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"Sky Captain and the World of Tomorrow"

Directed by Kerry Conran.
Written by Kerry Conran.
Starring Jude Law, Gwyneth Paltrow, Giovanni Ribisi and Angelina Jolie.
Release Year:  2004
Review Date:  9/21/04


When this film got bumped from this summer into September, you knew trouble was a-brewin'.  "Sky Captain and the World of Tomorrow", the debut film of Kerry Conran, must be good at something, and those reviews were quite, naturally, I thought this was a near-total atrocity.

Sometime during World War II (maybe; we're never given the exact year), scientists are being kidnapped by some madman named Totenkopf to build some big freakin' robot army for some purpose akin to every other world takeover plot ever concocted.  Reporter Polly Perkins (Gwyneth Paltrow) links up with a guy that seems to be the only serviceable pilot in the galaxy, Joe "Sky Captain" Sullivan (Jude Law), to find out why huge robots and some sweet-looking enemy fighters are shredding New York City.

The look of "Sky Captain", and really the first 30 minutes in general, are fantastic.  Conran has done a great job of capturing how those old-school adventure films used to look while doing a great job of using today's technology (and a shitload of blue screens) to match the light levels of some of the great noir of the past.  Sure, you take notice quite early that no one really seems right for their parts, and the dialogue is going to take a major beating by anyone that has to suffer through some of these poor lines.  But, in terms of PG-rated goodness, "Sky Captain" looks promising through a second airplane shootout about a half-hour into it.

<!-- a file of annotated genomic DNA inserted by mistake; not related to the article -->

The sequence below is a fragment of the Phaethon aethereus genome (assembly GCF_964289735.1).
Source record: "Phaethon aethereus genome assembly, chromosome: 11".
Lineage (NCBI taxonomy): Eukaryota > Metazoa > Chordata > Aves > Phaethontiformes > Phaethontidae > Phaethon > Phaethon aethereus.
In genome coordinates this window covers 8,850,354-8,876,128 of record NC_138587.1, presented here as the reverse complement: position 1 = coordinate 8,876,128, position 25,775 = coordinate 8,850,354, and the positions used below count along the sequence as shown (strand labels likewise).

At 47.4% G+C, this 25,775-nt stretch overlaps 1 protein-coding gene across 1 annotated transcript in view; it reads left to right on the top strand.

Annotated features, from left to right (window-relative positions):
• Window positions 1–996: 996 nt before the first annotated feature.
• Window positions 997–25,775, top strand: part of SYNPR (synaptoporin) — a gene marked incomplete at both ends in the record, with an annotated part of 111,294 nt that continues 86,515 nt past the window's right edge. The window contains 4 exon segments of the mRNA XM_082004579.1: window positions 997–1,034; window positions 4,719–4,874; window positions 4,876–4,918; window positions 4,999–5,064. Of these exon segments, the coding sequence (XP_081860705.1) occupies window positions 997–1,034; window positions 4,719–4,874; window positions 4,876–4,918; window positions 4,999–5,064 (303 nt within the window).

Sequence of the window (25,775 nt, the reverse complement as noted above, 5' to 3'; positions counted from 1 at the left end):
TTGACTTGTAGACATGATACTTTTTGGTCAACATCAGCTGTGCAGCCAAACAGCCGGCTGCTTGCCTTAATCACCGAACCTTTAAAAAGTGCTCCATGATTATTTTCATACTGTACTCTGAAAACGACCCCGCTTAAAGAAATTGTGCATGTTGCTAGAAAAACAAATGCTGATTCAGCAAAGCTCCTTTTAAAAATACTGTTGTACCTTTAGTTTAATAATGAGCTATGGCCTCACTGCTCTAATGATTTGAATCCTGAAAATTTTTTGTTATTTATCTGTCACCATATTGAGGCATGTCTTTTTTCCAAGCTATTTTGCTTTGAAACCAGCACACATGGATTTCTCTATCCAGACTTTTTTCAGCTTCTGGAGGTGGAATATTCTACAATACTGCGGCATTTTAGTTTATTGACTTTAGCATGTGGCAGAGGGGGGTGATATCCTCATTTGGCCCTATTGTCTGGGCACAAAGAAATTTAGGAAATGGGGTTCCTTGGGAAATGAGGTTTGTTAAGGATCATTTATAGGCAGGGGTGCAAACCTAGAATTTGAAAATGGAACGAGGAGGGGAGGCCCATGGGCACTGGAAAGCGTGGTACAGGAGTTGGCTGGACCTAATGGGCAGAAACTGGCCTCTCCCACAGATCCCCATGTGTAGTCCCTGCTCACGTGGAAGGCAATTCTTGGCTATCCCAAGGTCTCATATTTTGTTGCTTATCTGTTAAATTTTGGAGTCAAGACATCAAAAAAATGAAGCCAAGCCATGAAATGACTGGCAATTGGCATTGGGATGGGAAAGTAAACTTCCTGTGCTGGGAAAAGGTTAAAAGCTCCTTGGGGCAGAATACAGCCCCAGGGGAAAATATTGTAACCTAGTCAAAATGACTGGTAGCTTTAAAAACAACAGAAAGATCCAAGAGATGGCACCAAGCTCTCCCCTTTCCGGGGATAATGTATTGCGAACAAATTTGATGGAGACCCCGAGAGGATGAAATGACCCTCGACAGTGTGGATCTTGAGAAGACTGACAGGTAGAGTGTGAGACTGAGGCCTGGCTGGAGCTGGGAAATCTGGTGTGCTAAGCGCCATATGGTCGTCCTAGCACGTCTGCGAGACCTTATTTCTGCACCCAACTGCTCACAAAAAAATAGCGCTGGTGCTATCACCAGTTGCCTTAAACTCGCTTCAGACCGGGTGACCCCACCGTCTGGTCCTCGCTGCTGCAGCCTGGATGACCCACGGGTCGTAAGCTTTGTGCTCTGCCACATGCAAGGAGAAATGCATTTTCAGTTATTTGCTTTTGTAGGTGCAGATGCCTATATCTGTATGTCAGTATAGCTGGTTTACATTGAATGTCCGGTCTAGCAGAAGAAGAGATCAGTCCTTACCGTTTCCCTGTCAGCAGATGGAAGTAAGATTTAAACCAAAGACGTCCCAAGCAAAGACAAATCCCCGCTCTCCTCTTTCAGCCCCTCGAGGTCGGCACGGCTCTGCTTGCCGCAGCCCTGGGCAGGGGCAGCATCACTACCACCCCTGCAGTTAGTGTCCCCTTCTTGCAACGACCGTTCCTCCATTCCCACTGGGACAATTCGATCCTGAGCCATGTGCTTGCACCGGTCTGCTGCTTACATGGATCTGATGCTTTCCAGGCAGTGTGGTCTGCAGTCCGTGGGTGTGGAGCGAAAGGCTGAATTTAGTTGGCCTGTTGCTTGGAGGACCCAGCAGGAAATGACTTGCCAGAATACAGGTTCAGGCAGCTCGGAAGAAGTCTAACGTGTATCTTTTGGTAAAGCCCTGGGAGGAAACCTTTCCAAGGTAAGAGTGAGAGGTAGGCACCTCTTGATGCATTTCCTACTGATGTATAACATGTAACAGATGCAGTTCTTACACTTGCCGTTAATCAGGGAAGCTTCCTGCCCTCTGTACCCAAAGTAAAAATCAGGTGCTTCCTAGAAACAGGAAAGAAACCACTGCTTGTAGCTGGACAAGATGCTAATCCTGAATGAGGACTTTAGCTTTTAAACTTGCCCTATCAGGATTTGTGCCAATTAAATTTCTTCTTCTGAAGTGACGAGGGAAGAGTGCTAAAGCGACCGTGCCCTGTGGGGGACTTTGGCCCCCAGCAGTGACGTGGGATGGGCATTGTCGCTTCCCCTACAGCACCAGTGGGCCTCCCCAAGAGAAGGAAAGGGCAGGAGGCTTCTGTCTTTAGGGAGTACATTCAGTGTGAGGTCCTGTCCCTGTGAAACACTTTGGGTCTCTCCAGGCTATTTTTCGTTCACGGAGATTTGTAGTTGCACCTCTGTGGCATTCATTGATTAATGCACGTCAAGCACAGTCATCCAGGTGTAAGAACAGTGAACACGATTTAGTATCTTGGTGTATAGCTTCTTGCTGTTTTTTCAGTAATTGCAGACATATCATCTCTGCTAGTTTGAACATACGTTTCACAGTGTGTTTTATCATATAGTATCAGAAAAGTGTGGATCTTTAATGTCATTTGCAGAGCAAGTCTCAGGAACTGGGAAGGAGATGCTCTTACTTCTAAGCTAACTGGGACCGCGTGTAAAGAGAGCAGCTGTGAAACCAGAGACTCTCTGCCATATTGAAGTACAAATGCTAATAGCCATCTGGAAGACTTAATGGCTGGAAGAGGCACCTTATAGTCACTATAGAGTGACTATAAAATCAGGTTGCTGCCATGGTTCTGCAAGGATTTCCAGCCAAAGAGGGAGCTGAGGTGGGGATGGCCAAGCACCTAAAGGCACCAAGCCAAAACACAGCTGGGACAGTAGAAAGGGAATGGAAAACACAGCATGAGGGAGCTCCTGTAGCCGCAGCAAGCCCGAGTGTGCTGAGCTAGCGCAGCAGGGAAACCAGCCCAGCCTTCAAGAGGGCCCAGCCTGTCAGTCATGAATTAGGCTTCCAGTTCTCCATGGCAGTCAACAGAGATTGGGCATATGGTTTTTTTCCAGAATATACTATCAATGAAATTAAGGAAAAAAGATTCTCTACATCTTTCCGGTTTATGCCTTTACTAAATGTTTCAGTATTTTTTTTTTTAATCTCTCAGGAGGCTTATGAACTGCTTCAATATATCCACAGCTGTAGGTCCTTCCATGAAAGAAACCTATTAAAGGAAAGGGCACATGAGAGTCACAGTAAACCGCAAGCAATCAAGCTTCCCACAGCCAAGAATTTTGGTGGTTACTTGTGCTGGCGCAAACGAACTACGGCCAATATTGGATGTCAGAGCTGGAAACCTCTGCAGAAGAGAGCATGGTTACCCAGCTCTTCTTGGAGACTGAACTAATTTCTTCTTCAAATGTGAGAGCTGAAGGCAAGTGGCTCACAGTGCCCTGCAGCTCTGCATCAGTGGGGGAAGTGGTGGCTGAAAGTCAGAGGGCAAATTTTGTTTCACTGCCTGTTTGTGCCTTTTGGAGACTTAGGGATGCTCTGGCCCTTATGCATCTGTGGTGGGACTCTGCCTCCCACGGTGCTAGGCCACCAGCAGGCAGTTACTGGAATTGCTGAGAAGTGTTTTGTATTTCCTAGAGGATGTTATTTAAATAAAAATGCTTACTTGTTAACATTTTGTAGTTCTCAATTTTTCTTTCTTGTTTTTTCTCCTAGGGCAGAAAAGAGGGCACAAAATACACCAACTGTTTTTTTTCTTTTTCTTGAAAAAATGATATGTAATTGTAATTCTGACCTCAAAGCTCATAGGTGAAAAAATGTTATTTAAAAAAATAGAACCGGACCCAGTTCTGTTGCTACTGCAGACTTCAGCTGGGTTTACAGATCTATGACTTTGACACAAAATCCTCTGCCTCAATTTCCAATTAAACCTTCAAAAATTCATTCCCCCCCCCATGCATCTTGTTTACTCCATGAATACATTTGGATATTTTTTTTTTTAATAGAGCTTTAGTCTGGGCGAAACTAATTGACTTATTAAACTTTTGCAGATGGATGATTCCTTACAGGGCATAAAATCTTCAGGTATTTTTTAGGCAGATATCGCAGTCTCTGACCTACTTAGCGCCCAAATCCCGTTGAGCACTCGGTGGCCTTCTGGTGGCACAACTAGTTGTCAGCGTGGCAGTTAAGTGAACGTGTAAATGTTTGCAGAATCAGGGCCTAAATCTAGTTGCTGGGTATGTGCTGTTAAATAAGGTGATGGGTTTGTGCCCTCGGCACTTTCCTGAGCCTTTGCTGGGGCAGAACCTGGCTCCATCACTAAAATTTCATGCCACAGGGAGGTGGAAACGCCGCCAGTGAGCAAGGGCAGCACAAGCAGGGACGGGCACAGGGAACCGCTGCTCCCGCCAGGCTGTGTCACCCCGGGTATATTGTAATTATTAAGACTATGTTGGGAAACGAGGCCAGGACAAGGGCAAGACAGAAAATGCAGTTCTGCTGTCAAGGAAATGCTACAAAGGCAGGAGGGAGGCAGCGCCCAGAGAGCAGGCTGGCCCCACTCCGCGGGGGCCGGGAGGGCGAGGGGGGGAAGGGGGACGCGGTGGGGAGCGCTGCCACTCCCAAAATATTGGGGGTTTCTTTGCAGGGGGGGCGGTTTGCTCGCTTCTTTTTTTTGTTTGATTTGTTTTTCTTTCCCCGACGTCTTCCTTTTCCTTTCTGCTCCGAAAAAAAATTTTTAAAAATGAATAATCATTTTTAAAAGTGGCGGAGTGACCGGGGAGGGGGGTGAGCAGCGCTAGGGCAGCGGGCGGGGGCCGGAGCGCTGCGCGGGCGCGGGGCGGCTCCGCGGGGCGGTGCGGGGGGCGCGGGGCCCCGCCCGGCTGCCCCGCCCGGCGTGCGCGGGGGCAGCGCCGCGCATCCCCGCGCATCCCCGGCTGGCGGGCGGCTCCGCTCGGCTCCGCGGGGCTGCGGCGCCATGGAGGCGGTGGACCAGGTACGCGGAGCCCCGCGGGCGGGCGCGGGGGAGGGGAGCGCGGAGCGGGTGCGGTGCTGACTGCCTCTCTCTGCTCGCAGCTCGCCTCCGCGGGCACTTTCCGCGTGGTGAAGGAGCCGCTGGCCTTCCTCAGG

Then, a plot advancement takes us to the Himalayas, and during this sequence you can literally feel the film beginning to die right in your nacho-laden lap.  Suddenly, "Sky Captain" is giving you the feeling that you are in for a long day, and that the trailer you think you saw with airplane follies and shootouts with fighter pilots and witty dialogue and thrilling surprises was all a big mirage.  The grating feeling that represents the Paltrow character--a witless blonde that is of the "I'm going to make every single mistake possible to make this adventure interesting" caricature (kind of like the little kid from "The Missing" last year)--makes you raise your hands every time she makes a mistake that nearly gets everyone killed.  Suddenly, we have a romantic angle to negotiate with a former flame (Angelina Jolie) that happens to be able to help Sky Cap take down Totenkopf.  Suddenly, the special effects become so prevalent that you find yourself asking your buddy,

"Man, couldn't he have just shot that outside without the fucking special effects?"

or, worse,

"Hey, isn't that Dagobah?"